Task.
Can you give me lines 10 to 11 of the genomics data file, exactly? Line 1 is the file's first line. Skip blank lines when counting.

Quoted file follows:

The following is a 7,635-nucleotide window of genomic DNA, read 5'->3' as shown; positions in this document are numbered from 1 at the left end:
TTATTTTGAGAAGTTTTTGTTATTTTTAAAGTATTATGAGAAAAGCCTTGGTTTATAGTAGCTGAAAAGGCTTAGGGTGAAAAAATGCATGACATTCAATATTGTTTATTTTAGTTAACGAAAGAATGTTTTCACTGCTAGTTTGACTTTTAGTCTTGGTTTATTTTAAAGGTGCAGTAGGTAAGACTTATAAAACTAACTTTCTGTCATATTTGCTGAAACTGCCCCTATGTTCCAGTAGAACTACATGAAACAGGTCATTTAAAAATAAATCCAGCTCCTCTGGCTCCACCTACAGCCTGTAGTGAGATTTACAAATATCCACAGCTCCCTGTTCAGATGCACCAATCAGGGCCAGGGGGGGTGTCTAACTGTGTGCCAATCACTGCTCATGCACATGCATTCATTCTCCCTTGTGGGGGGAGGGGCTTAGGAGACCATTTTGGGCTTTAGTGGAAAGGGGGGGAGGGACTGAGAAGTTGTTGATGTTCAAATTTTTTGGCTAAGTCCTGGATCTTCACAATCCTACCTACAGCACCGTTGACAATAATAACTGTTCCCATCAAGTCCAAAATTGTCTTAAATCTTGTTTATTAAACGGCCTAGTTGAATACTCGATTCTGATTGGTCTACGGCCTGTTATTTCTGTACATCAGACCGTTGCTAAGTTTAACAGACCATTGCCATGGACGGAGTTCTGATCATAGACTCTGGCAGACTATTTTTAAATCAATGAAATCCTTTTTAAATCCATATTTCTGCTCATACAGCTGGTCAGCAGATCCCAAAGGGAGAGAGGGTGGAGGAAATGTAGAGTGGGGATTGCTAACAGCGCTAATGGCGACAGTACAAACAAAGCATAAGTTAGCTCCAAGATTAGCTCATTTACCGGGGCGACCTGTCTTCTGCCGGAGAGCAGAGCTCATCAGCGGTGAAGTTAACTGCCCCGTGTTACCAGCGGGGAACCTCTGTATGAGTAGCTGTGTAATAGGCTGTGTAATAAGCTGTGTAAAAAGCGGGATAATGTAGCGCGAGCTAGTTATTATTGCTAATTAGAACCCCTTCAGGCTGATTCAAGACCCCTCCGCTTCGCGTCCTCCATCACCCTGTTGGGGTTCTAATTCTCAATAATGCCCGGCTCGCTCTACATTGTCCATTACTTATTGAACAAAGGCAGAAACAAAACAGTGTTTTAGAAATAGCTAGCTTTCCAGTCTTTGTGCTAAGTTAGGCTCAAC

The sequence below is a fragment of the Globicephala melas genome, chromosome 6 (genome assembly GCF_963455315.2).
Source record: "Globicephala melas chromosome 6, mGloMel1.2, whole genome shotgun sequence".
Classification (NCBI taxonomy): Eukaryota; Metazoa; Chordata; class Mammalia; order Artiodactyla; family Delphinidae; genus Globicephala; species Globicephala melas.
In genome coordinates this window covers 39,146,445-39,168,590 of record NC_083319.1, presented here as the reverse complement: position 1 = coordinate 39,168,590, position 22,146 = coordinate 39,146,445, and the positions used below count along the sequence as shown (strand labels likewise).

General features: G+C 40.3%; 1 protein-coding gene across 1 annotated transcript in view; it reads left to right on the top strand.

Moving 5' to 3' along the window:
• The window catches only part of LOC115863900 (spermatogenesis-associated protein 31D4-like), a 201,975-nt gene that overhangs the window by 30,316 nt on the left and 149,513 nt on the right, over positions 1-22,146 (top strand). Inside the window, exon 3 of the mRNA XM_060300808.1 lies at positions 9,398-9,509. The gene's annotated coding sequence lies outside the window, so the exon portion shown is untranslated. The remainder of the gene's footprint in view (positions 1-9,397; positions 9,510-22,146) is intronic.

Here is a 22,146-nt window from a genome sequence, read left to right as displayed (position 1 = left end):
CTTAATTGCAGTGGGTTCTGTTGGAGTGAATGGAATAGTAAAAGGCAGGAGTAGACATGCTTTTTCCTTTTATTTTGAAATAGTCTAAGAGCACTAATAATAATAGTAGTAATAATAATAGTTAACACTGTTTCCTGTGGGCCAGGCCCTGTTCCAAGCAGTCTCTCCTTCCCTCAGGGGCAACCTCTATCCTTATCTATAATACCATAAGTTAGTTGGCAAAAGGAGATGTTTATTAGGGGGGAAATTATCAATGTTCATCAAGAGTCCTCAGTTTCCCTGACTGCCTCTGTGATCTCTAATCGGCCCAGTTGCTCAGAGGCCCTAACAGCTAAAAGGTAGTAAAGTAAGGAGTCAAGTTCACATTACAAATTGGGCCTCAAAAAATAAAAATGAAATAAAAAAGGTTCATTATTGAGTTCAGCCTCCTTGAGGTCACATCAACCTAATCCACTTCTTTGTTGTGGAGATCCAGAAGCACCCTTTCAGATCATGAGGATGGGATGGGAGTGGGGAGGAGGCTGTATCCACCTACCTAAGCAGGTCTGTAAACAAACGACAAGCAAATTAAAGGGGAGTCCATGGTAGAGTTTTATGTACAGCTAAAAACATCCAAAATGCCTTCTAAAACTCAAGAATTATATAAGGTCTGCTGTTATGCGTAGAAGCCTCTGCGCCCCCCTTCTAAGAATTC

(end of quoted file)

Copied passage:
Here is a 22,146-nt window from a genome sequence, read left to right as displayed (position 1 = left end):
CTTAATTGCAGTGGGTTCTGTTGGAGTGAATGGAATAGTAAAAGGCAGGAGTAGACATGCTTTTTCCTTTTATTTTGAAATAGTCTAAGAGCACTAATAATAATAGTAGTAATAATAATAGTTAACACTGTTTCCTGTGGGCCAGGCCCTGTTCCAAGCAGTCTCTCCTTCCCTCAGGGGCAACCTCTATCCTTATCTATAATACCATAAGTTAGTTGGCAAAAGGAGATGTTTATTAGGGGGGAAATTATCAATGTTCATCAAGAGTCCTCAGTTTCCCTGACTGCCTCTGTGATCTCTAATCGGCCCAGTTGCTCAGAGGCCCTAACAGCTAAAAGGTAGTAAAGTAAGGAGTCAAGTTCACATTACAAATTGGGCCTCAAAAAATAAAAATGAAATAAAAAAGGTTCATTATTGAGTTCAGCCTCCTTGAGGTCACATCAACCTAATCCACTTCTTTGTTGTGGAGATCCAGAAGCACCCTTTCAGATCATGAGGATGGGATGGGAGTGGGGAGGAGGCTGTATCCACCTACCTAAGCAGGTCTGTAAACAAACGACAAGCAAATTAAAGGGGAGTCCATGGTAGAGTTTTATGTACAGCTAAAAACATCCAAAATGCCTTCTAAAACTCAAGAATTATATAAGGTCTGCTGTTATGCGTAGAAGCCTCTGCGCCCCCCTTCTAAGAATTC